Some of the improvement seen in near term expectations for property sales and prices have partially reversed, with the outlook for prices turning negative again, according to the latest residential survey
Buyer enquiries increase marginally for the second consecutive month in July although sales remained flat, says the residential market survey from the Royal Institution of Chartered Surveyors (RICS).
It also shows that landlord instructions continued to fall across lettings market as near term rent expectations increased, adding that falling supply in the lettings market seems likely to squeeze rents higher.
Near term rental growth expectations were driven up, with the headline net balance of +25% in July representing the most elevated reading over 12 quarters.
Some 8% more respondents saw a rise rather than fall in enquiries from new buyers in July, the second month running that has seen a small increase, mirrored across most UK regions.
While buyers seem to be picking up, newly agreed sales have in fact slipped. Indeed, the national net balance slipped to -6%, from +3% in June. Some areas did see a stronger sales trend, in a slightly mixed regional picture, with respondents across the North East and the West Midlands in particular reporting a reasonably solid pick-up during July.
Looking at the picture ahead, near term predicted sales are flat, with a net balance of -2%, down from +6% in June. What’s more, sentiment is now only modestly positive regarding the twelve month outlook, at the national level.
Again, while new buyer enquiries are picking up slightly, new instructions to sell were unchanged for the second successive report. This follows a string of 11 consecutive monthly declines in fresh listings. It seems there is little prospect of a sustained rise in supply coming onto the market in the immediate future, the report says.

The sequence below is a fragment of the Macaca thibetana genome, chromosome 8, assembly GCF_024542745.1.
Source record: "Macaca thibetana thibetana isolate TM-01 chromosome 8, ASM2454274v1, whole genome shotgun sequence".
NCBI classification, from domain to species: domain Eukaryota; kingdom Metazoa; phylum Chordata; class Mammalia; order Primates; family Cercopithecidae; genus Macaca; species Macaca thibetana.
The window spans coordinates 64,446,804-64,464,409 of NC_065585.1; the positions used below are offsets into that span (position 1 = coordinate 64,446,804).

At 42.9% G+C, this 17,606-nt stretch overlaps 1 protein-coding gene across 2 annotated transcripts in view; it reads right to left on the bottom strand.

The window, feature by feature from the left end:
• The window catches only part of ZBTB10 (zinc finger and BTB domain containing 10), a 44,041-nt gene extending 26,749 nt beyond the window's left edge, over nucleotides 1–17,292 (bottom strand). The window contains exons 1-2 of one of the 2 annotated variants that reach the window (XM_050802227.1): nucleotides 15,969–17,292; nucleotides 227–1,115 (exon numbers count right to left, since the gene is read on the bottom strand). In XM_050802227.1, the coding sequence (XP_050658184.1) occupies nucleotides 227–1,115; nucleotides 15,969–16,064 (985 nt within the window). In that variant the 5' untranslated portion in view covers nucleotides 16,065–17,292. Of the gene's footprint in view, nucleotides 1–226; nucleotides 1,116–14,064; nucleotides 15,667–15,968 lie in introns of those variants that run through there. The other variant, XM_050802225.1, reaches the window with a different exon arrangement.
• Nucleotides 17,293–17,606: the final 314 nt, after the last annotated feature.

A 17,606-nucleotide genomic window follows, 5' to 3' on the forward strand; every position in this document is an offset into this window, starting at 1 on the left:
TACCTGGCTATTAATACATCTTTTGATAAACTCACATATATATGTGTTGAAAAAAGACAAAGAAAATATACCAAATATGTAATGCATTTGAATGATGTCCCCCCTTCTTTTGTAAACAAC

Price wise, the headline price indicator pulled back into negative territory in July, with the national net balance falling to -9%, having edged up to -1% in June. Regionally, prices were seen to be rising at a solid pace in Northern Ireland, Scotland and Wales. But, prices continue to fall in London, the South East and East Anglia.
Back at the national level, feedback from contributors is still suggesting that higher priced tiers of the market are facing a more challenging environment. Some 69% of respondents note that, for properties marketed at over £1 million, sales prices are coming in below asking prices, up from 66% in April.
However, for properties listed at up to £500,000 and below, 59% of survey participants report sales prices have been at least level with asking, albeit this is slightly down on 62% three months ago.
When it comes to the outlook for prices, near term expectations deteriorated over the month, but at the 12 month horizon, projections remain marginally positive in net balance terms.
‘The latest RICS results will provide little comfort for the market with all the key indicators pretty much flat lining. Indeed, the forward looking metrics on prices and sales also seem to losing momentum as concerns, clearly voiced in the anecdotal feedback, both about Brexit and political uncertainty heighten,’ said Simon Rubinsohn, RICS chief economist.
‘Some support may be provided by an easing in the cost of money which could feed through into lower mortgage finance costs, but this may be insufficient to provide a spur to lift activity given the clouds hanging over the economy,’ he explained.
‘Meanwhile, the lettings market data continues to send a very strong message that institutions need to upscale their build to rent pipeline to address the shortfall resulting from the decline in appetite from buy to let investors. It is significant that the near-term rental expectations indicator has climbed to a three year high,’ he added.